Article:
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22 thoughts on “Muck flies to the midden

  1. The Story Reading Ape February 8, 2019 at 12:39 pm Reply

    GREAT – I was down to only two of your books left to read, (Learning a Hard Trade & The Flames of the City) and getting worried – got these two now 👍😃

    • jwebster2 February 8, 2019 at 12:53 pm Reply

      I’ll have to write faster 🙂

      • The Story Reading Ape February 8, 2019 at 12:58 pm

        YEP 👍😂😂😂

      • jwebster2 February 8, 2019 at 1:39 pm

        better stop faffing about on the internet then hadn’t I 🙂

      • The Story Reading Ape February 8, 2019 at 1:40 pm

        No – I enjoy your posts too 😂

      • jwebster2 February 8, 2019 at 3:38 pm

        write with both hands simultaneously then 😉

      • The Story Reading Ape February 8, 2019 at 3:39 pm

        That’ll do nicely 👍😂

      • jwebster2 February 8, 2019 at 3:47 pm

        well you better get across to the Tallis Steelyard blog which I wrote with one hand whilst replying to you with the other 🙂

      • The Story Reading Ape February 8, 2019 at 4:29 pm

        Already have, and stored it for reblogging this evening 👍😃

      • jwebster2 February 8, 2019 at 4:33 pm

        Oh I look forward to that 🙂

  2. Alicia Butcher Ehrhardt February 8, 2019 at 3:06 pm Reply

    Reminds me of standing around watching a crew of eight grown men supervise each other one at a time while taking all morning to fix a pothole. My tax dollars at work. Some public servants work very hard; others, not so much.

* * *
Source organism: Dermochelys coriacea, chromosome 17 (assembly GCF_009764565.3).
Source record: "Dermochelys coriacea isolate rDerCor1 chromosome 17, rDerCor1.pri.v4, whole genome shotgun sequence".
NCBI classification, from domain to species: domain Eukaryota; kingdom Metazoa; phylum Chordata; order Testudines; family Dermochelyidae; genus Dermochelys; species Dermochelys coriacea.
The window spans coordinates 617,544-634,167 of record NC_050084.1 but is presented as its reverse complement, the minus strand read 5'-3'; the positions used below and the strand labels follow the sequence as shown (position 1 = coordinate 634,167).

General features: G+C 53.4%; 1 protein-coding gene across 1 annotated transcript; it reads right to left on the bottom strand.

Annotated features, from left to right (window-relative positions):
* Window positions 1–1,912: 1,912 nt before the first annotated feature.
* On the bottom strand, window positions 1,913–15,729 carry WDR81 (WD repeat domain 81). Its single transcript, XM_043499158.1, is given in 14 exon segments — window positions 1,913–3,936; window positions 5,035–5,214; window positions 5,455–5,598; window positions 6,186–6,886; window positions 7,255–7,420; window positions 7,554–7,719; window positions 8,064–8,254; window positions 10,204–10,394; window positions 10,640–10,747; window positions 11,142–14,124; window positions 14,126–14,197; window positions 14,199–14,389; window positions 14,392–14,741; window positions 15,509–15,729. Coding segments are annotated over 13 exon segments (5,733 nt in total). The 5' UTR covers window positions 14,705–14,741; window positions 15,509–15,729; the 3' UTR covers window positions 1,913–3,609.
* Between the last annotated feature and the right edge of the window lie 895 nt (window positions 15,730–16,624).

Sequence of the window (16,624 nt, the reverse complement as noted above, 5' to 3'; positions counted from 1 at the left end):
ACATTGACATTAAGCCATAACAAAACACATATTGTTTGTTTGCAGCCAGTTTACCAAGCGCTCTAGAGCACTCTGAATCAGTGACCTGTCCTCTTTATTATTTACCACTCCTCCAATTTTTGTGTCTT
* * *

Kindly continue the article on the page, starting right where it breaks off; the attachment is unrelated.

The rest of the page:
• jwebster2 February 8, 2019 at 3:39 pm Reply

      Yes, I suspect those who work very hard cover for those who don’t!

      • Alicia Butcher Ehrhardt February 10, 2019 at 1:46 am

        They are all ‘specialists.’ Each has a job, and they have to be all there, because, heaven forbid someone should do a job not on their government issued list of job requirements.

        I’m sure in the long run it works, but I’m also sure it looks like my tax money going down the drain with the sewer repair.

      • jwebster2 February 10, 2019 at 7:04 am

        Having had to work with some of them I would beg to cast doubt on just how specialist a number of them are!

  3. jenanita01 February 9, 2019 at 9:52 am Reply

    It had to happen I suppose. You have found a subject that no one really wants to know about… or think about all over our vegetables…

    • jwebster2 February 9, 2019 at 10:22 am Reply

      I am uniquely gifted in certain respects 🙂

  4. patriciaruthsusan February 10, 2019 at 12:18 pm Reply

    Reblogged this on Musings on Life & Experience and commented:
    Jim gives information on how his father emptied their septic tank. Also, two humorous books by Jim on the adventures of Benor.

    • jwebster2 February 10, 2019 at 1:05 pm Reply

      Glad you enjoyed it 🙂

  5. patriciaruthsusan February 10, 2019 at 12:25 pm Reply

    My parents and I lived in a cottage dad owned for several years when he found out the septic tank needed emptying. He had to dig around until he found it first and then got the help of a relative to dig down to it before he could call for a tanker to suction it out. It was smaller than he thought. I’ll bet the people who later bought the place had a larger one put in. 🙂 — Suzanne

    • jwebster2 February 10, 2019 at 1:06 pm Reply

      It is a genuine problem. Especially where people feed extra houses into an existing septic tank. We use far more water than our predecessors did!

  6. Robynn Gabel February 26, 2019 at 5:14 am Reply

    I cannot believe they fleeced your family for so long! Shame on the council. Excellent story though. 🙂

    • jwebster2 February 26, 2019 at 6:41 am Reply

      In this case I suspect the staff were fleecing them and the management didn’t care because it wasn’t their money they were spending 😦